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Though it is poised to take over the world of in-home entertainment, all is not well in the world of Netflix.
Sued by deaf advocacy group National Association of the Deaf, the purveyor of streaming video and television is being accused of violating the American with Disabilities Act.
According to the lawsuit, the company only offers closed captioning on about 100 of its titles.
The allegations made against Netflix are not new--deaf advocacy organizations have been requesting that it expand subtitles to the entirety of its online library, reports Reuters.
Netflix has always maintained that it is making progress, but is hindered by technological difficulties.
A result of the company's inaction, the lawsuit points to the provision of the ADA that requires public accommodations to provide "full and equal enjoyment" of goods and services, including "places of entertainment and "sales or rental establishments."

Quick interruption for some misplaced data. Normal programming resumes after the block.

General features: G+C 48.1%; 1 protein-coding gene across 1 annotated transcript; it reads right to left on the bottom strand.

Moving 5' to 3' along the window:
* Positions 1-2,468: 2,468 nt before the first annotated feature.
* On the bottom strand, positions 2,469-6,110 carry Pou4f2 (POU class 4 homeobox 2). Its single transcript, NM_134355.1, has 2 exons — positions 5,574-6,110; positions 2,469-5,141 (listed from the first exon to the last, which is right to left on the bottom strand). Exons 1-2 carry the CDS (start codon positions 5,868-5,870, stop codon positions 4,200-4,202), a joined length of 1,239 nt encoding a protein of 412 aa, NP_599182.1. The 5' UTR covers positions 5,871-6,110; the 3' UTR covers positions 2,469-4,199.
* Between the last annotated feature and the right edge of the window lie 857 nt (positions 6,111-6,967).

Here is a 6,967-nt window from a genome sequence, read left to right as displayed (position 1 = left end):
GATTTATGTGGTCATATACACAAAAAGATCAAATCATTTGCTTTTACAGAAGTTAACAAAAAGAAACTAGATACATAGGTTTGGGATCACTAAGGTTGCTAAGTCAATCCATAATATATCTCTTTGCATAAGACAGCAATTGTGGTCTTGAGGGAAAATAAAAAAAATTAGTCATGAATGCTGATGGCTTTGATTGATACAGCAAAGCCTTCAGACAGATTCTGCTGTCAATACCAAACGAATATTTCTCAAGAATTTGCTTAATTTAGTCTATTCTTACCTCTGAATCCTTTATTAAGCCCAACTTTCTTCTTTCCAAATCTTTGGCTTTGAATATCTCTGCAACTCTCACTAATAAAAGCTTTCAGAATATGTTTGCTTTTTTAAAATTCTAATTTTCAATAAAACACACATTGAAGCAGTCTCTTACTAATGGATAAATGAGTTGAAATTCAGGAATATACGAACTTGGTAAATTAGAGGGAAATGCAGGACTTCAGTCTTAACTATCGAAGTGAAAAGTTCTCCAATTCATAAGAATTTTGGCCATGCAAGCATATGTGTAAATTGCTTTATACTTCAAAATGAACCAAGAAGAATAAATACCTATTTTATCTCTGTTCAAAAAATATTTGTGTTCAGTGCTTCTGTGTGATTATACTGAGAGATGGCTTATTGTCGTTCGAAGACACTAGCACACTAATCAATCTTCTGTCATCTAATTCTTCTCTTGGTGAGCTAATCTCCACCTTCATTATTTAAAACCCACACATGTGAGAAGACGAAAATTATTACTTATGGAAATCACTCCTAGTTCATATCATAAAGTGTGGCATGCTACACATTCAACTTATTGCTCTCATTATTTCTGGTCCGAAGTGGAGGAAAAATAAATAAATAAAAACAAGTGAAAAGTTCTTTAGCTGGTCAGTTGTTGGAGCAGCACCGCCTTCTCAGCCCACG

This, they say, includes the internet.
As for whether this lawsuit will be successful, it is unknown.
NAD's claims appear to be quite novel, as Netflix itself is a new type of service. Additionally, there is little out there relating the ADA to online services.
However, there have been some successful lawsuits brought against companies on the basis that their websites discriminated against the blind.
For instance, a blind plaintiff in California successfully brought a lawsuit against Target because its website did not function with technology that allows the visually impaired to surf the web.
Whatever the outcome, this is certainly a case to watch. If it goes far, it will shed much-needed light on how companies must integrate online services with obligations under the ADA.
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